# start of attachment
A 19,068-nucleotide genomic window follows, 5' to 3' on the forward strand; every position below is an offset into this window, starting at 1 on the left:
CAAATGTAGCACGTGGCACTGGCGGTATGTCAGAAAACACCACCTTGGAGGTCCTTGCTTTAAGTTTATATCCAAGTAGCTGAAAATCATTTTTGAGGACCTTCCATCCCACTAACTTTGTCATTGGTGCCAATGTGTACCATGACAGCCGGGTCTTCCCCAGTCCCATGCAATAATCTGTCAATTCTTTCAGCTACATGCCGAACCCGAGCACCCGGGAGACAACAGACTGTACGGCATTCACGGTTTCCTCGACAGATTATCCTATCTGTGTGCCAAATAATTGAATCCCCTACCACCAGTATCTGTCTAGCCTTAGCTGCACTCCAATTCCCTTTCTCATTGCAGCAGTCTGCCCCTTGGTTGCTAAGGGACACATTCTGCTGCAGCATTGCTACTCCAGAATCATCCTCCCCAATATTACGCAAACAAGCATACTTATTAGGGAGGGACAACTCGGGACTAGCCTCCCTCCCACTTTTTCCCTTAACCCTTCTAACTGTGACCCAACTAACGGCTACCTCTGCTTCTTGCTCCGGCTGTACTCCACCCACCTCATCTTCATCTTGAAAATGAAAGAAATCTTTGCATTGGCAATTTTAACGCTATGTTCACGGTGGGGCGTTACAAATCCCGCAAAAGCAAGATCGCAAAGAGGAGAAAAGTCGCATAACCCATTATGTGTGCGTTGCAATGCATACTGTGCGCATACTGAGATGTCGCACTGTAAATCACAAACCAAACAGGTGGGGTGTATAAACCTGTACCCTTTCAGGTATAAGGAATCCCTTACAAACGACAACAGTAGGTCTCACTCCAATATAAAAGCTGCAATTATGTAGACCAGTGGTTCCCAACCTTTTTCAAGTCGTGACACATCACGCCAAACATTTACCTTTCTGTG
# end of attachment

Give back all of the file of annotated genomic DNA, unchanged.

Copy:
A 19,068-nucleotide genomic window follows, 5' to 3' on the forward strand; every position below is an offset into this window, starting at 1 on the left:
CAAATGTAGCACGTGGCACTGGCGGTATGTCAGAAAACACCACCTTGGAGGTCCTTGCTTTAAGTTTATATCCAAGTAGCTGAAAATCATTTTTGAGGACCTTCCATCCCACTAACTTTGTCATTGGTGCCAATGTGTACCATGACAGCCGGGTCTTCCCCAGTCCCATGCAATAATCTGTCAATTCTTTCAGCTACATGCCGAACCCGAGCACCCGGGAGACAACAGACTGTACGGCATTCACGGTTTCCTCGACAGATTATCCTATCTGTGTGCCAAATAATTGAATCCCCTACCACCAGTATCTGTCTAGCCTTAGCTGCACTCCAATTCCCTTTCTCATTGCAGCAGTCTGCCCCTTGGTTGCTAAGGGACACATTCTGCTGCAGCATTGCTACTCCAGAATCATCCTCCCCAATATTACGCAAACAAGCATACTTATTAGGGAGGGACAACTCGGGACTAGCCTCCCTCCCACTTTTTCCCTTAACCCTTCTAACTGTGACCCAACTAACGGCTACCTCTGCTTCTTGCTCCGGCTGTACTCCACCCACCTCATCTTCATCTTGAAAATGAAAGAAATCTTTGCATTGGCAATTTTAACGCTATGTTCACGGTGGGGCGTTACAAATCCCGCAAAAGCAAGATCGCAAAGAGGAGAAAAGTCGCATAACCCATTATGTGTGCGTTGCAATGCATACTGTGCGCATACTGAGATGTCGCACTGTAAATCACAAACCAAACAGGTGGGGTGTATAAACCTGTACCCTTTCAGGTATAAGGAATCCCTTACAAACGACAACAGTAGGTCTCACTCCAATATAAAAGCTGCAATTATGTAGACCAGTGGTTCCCAACCTTTTTCAAGTCGTGACACATCACGCCAAACATTTACCTTTCTGTG